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American Robin: Field Guide, Pictures, Habitat & Info

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american robin bird perching

The American Robin is one of the most common birds in the United States, and you can find them almost anywhere in the spring and summer. However, many people, including bird watchers, know surprisingly little about them. To help expand your knowledge about these amazing birds, keep reading this field guide to learn more about their habitat, diet, and behavior.

Quick Facts About the American Robin

Habitat Woodlands, tundra, forests, parks
Diet Omnivore
Behavior Friendly and social
Nesting Grass, weeds, and mud
Conservation Least concern
Scientific name T. Migratorius
Lifespan: 2–3 years

American Robin General Description

The American Robin has a reddish-brown underbelly and chest, making it easy to identify. It has brown plumage on its back, wings, and head that can vary in shade, and it has a robust body. It usually grows 9–11 inches long and often sings as storms approach.

american robin perching

Image Credit: Michael Siluk, Shutterstock

American Robin Range, Habitat, Behavior, Diet & Nesting

Range

The American Robin has a huge range that extends from Alaska to Mexico, and it has permanent residence across the United States, from the east coast to the west.

Habitat

The Robin is an adaptable bird that can live in many different environments. It’s at home in the woodlands and tundra, and you can also find them in forests and scrublands. These social birds enjoy being around humans, so you will often find them in parks, gardens, barns, and pastures. They tend to forage for food in open areas, where they can make a quick getaway and spot predators from a distance.

American Robin

Image Credit: Petr Ganaj, Pexels

Behavior

The American Robin spends much of its time on the ground foraging for food. It likes to stay out in the open, so it can fly away if a predator arrives. It likes to rest in dense vegetation where it is difficult to find. These social birds often congregate in flocks and roost together at night and forage together during the day.

Diet

The American Robin is an omnivore, so it eats both plants and animals. It prefers earthworms in the morning, and it’s one of the first birds that you will find hunting for food each day. As time passes, the Robin will often switch to fruits, nuts, and berries.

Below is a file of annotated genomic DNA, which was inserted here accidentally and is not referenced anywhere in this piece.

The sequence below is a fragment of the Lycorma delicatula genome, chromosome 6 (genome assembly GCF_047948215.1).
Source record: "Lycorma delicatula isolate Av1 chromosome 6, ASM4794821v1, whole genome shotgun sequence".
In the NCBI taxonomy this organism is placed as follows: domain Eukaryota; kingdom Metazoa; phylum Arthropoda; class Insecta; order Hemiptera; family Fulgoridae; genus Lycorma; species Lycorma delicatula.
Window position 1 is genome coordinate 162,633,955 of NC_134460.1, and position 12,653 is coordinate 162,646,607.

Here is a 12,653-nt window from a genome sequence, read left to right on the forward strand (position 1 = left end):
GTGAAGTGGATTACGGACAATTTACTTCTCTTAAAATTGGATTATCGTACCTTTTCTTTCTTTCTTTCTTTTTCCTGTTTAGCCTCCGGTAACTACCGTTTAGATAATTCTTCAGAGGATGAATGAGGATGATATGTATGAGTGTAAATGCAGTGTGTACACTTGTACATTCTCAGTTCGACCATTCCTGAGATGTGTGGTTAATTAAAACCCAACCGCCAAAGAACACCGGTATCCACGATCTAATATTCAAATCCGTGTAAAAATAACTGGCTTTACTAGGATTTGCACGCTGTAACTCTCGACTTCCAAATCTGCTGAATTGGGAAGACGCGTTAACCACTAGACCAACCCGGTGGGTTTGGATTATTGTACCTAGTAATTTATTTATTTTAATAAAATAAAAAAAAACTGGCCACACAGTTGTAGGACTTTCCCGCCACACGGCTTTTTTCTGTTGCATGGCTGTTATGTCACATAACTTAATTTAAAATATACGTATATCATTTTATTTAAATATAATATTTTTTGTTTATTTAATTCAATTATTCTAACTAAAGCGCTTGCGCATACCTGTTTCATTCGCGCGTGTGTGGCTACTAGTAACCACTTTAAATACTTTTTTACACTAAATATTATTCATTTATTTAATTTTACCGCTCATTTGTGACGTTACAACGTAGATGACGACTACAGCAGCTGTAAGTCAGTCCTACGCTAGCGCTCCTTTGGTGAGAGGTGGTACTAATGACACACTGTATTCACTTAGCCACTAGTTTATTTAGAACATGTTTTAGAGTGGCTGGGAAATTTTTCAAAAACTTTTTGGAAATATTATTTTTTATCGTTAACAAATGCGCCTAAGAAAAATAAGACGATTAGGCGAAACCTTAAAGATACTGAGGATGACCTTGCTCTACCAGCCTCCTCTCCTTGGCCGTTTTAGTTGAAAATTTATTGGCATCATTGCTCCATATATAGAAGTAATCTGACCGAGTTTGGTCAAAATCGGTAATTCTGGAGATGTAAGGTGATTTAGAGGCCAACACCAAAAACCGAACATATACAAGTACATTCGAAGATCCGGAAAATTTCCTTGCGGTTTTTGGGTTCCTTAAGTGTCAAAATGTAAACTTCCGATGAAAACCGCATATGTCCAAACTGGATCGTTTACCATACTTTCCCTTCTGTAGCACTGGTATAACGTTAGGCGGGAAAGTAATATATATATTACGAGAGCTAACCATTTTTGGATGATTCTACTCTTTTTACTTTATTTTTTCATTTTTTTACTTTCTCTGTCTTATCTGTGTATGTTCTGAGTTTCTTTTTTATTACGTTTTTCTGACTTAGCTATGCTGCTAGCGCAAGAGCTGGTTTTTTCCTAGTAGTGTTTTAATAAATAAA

Nesting

A female American Robin builds a cup nest that resembles a small bowl, and she usually gets it built before the spring leaves appear. It often consists of dried grasses and mud. You can find Robin nests in several locations, including shrubs and trees. Robins lay an average of four eggs at a time, which will hatch about 2 weeks later.

american robin on her nest

Image Credit: Anthony Ricci, Shutterstock

How to Find the American Robin: Birdwatching Tips

  • What to Listen For: The American Robin is one of the first songbirds that you will hear singing each day and one of the last birds to stop singing each night.
  • What to Look For: Its red belly is the easiest way to identify the American Robin. It’s often easy to see when it hops around your yard foraging for food.
  • When to Look: Since the American Robin likes to hunt for earthworms early in the morning, that’s the best time to look for them. Several Robins will usually forage for food together, making it quite easy to locate them as the sun rises.

Attracting the American Robin to Your Backyard: Tips & Tricks

One of the best ways to attract an American Robin to your home is to add a birdbath. These birds enjoy cool, fresh water, and they will often go out of their way to access it, especially if the water’s moving. You can also try putting up a nest box to convince them to stay. These boxes work best during the mating season, but it’s good to set them up early so your scent will have time to wear off.

american robin perched on a wood eating worm

Image Credit: Veronika_Andrew, Pixabay

The American Robin Conservation: Is This Bird Threatened?

Though the American Robin only has a 50% chance of making it through the year due to the number of predators that it faces, including household cats, hawks, and owls, these birds are quite common, and conservationists have placed them in the “least concern” category.

Related Read: 14 Birds That Look Like Robins (With Pictures)

Conclusion

The American Robin is easy to find anywhere in the United States, and you don’t need to take any special steps to see one because they commonly forage on the ground looking for worms. They are one of the first birds to start singing each day and the last to stop, and you will usually see them congregating in large numbers. They don’t usually come to yards to visit bird feeders, but they will enjoy a birdbath if you install one.


Featured Image Credit: Brian Guest, Shutterstock

About the Author Ed Malaker

Ed Malaker is a veteran writer who contributes to a wide range of blogs covering information on computer programming, pets, birding, tools, fitness, guitars, and optics. Outside of writing, Ed is often found working in the garden or performing DIY projects in the house. Ed is also a musician, spending his time composing music for independent films or helping people repair their guitars.

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